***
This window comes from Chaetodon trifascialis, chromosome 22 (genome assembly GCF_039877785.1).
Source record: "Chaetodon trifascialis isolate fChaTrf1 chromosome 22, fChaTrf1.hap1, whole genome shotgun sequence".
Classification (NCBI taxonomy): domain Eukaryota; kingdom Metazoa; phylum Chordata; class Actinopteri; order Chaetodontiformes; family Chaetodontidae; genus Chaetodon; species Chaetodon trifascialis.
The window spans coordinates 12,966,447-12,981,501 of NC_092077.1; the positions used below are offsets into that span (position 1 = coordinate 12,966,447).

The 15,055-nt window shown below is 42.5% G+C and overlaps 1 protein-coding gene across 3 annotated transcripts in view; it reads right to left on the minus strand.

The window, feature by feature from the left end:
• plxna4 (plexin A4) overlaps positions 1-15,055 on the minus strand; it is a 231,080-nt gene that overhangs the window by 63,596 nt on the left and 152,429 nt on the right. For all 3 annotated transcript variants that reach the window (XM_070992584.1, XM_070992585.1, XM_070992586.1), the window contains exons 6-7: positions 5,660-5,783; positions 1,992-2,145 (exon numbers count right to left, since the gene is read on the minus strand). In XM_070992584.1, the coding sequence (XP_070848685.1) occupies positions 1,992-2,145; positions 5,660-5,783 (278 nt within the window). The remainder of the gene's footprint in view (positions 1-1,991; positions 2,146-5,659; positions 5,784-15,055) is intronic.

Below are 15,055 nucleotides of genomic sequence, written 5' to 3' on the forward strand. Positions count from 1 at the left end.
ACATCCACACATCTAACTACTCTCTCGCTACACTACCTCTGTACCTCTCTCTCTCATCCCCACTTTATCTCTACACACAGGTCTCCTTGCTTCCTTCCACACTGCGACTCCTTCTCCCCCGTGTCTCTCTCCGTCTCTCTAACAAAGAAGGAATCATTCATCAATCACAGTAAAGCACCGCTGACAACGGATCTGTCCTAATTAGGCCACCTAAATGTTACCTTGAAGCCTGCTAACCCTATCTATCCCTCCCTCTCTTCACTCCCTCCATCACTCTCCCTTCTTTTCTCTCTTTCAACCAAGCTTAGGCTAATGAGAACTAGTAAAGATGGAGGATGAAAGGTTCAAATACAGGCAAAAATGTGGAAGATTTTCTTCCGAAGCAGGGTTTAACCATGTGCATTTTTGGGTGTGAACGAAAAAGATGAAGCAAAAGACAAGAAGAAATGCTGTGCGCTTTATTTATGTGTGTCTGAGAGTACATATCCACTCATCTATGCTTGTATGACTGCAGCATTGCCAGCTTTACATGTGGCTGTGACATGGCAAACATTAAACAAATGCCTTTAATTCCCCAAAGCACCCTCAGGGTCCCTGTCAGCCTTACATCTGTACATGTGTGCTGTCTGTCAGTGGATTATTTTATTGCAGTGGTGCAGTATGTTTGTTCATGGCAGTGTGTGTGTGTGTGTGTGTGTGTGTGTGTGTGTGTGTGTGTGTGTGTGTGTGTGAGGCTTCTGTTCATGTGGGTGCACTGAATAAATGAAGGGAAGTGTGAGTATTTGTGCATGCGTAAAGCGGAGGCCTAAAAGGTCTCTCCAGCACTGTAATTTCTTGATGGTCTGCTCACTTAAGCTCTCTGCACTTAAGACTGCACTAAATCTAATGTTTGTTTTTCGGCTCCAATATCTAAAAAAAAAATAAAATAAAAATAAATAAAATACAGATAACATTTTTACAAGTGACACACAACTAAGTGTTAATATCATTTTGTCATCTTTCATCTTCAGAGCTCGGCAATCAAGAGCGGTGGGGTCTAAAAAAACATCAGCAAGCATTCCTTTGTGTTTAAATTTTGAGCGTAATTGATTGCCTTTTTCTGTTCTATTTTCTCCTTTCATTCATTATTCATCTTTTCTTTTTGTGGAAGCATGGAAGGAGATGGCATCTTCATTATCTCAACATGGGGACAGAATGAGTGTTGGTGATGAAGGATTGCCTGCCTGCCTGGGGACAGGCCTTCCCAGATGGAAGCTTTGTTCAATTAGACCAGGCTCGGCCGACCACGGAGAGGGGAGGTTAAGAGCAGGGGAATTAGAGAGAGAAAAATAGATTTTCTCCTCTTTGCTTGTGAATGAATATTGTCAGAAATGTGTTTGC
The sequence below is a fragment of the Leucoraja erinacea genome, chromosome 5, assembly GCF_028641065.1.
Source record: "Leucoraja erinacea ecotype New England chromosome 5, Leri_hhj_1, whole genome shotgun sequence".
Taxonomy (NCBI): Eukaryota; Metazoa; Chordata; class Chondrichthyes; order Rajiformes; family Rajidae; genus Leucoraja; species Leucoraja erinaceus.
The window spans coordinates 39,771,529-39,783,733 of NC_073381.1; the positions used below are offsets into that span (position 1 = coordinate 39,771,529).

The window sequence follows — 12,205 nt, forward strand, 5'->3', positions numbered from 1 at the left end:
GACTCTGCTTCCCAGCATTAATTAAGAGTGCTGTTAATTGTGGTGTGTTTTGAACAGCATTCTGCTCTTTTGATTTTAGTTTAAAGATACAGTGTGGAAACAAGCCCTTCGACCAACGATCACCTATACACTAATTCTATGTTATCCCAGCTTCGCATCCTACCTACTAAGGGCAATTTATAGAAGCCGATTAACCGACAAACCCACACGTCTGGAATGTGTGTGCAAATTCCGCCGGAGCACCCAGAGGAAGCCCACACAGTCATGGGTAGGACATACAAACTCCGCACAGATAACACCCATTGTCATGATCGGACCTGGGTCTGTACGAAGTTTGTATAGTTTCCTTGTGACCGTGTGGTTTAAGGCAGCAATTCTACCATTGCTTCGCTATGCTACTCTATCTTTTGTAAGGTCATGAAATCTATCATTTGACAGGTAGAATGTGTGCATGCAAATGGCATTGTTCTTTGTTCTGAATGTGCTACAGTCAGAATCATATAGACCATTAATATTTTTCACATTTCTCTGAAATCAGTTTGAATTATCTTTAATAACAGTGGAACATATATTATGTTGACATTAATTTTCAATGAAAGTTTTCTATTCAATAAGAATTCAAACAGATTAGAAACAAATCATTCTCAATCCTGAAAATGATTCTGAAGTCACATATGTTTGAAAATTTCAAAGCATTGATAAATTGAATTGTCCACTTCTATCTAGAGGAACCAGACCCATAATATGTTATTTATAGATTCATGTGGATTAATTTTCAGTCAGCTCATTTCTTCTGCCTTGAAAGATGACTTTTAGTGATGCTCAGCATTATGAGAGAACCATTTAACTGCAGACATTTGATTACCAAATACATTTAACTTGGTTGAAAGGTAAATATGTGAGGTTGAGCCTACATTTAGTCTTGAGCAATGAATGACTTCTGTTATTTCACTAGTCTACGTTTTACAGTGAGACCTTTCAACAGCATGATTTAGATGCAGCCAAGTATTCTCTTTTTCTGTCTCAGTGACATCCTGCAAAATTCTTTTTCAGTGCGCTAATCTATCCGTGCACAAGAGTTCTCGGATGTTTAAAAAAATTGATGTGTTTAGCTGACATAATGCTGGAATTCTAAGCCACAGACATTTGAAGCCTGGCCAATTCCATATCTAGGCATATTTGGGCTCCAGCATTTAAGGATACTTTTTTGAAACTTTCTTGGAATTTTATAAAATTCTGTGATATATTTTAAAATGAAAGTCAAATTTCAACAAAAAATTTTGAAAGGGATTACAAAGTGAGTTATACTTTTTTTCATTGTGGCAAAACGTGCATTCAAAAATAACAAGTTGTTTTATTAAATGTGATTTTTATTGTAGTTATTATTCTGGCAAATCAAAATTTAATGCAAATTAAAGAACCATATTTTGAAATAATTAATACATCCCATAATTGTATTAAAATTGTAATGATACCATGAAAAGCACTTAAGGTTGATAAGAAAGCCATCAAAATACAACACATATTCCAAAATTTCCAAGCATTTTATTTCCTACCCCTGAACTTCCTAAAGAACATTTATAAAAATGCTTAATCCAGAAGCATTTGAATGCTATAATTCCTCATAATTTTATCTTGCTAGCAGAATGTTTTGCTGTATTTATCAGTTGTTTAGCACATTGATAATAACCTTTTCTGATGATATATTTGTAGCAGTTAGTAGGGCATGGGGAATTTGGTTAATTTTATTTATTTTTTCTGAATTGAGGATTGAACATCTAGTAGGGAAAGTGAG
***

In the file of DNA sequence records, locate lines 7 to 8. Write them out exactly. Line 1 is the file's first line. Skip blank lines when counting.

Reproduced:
• plxna4 (plexin A4) overlaps positions 1-15,055 on the minus strand; it is a 231,080-nt gene that overhangs the window by 63,596 nt on the left and 152,429 nt on the right. For all 3 annotated transcript variants that reach the window (XM_070992584.1, XM_070992585.1, XM_070992586.1), the window contains exons 6-7: positions 5,660-5,783; positions 1,992-2,145 (exon numbers count right to left, since the gene is read on the minus strand). In XM_070992584.1, the coding sequence (XP_070848685.1) occupies positions 1,992-2,145; positions 5,660-5,783 (278 nt within the window). The remainder of the gene's footprint in view (positions 1-1,991; positions 2,146-5,659; positions 5,784-15,055) is intronic.

Below are 15,055 nucleotides of genomic sequence, written 5' to 3' on the forward strand. Positions count from 1 at the left end.